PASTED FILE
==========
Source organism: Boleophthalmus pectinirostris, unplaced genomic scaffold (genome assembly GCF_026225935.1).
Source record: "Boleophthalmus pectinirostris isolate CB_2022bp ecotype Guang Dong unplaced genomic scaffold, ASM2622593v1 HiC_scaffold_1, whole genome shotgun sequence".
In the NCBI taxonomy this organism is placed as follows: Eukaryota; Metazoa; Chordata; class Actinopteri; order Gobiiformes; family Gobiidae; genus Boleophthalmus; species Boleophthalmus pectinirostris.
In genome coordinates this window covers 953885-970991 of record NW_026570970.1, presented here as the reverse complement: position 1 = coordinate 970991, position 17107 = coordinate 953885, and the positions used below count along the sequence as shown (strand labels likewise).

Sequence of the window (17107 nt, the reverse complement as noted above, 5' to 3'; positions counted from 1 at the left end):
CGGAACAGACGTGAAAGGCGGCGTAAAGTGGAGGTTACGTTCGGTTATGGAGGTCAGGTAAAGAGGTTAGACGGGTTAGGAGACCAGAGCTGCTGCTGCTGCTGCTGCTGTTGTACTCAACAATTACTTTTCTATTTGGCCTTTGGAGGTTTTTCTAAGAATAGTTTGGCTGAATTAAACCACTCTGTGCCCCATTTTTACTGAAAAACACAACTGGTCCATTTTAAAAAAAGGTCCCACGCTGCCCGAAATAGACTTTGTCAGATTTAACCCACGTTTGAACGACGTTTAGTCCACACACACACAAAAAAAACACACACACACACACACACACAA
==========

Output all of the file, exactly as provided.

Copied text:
Source organism: Boleophthalmus pectinirostris, unplaced genomic scaffold (genome assembly GCF_026225935.1).
Source record: "Boleophthalmus pectinirostris isolate CB_2022bp ecotype Guang Dong unplaced genomic scaffold, ASM2622593v1 HiC_scaffold_1, whole genome shotgun sequence".
In the NCBI taxonomy this organism is placed as follows: Eukaryota; Metazoa; Chordata; class Actinopteri; order Gobiiformes; family Gobiidae; genus Boleophthalmus; species Boleophthalmus pectinirostris.
In genome coordinates this window covers 953885-970991 of record NW_026570970.1, presented here as the reverse complement: position 1 = coordinate 970991, position 17107 = coordinate 953885, and the positions used below count along the sequence as shown (strand labels likewise).

Sequence of the window (17107 nt, the reverse complement as noted above, 5' to 3'; positions counted from 1 at the left end):
CGGAACAGACGTGAAAGGCGGCGTAAAGTGGAGGTTACGTTCGGTTATGGAGGTCAGGTAAAGAGGTTAGACGGGTTAGGAGACCAGAGCTGCTGCTGCTGCTGCTGCTGTTGTACTCAACAATTACTTTTCTATTTGGCCTTTGGAGGTTTTTCTAAGAATAGTTTGGCTGAATTAAACCACTCTGTGCCCCATTTTTACTGAAAAACACAACTGGTCCATTTTAAAAAAAGGTCCCACGCTGCCCGAAATAGACTTTGTCAGATTTAACCCACGTTTGAACGACGTTTAGTCCACACACACACAAAAAAAACACACACACACACACACACACAA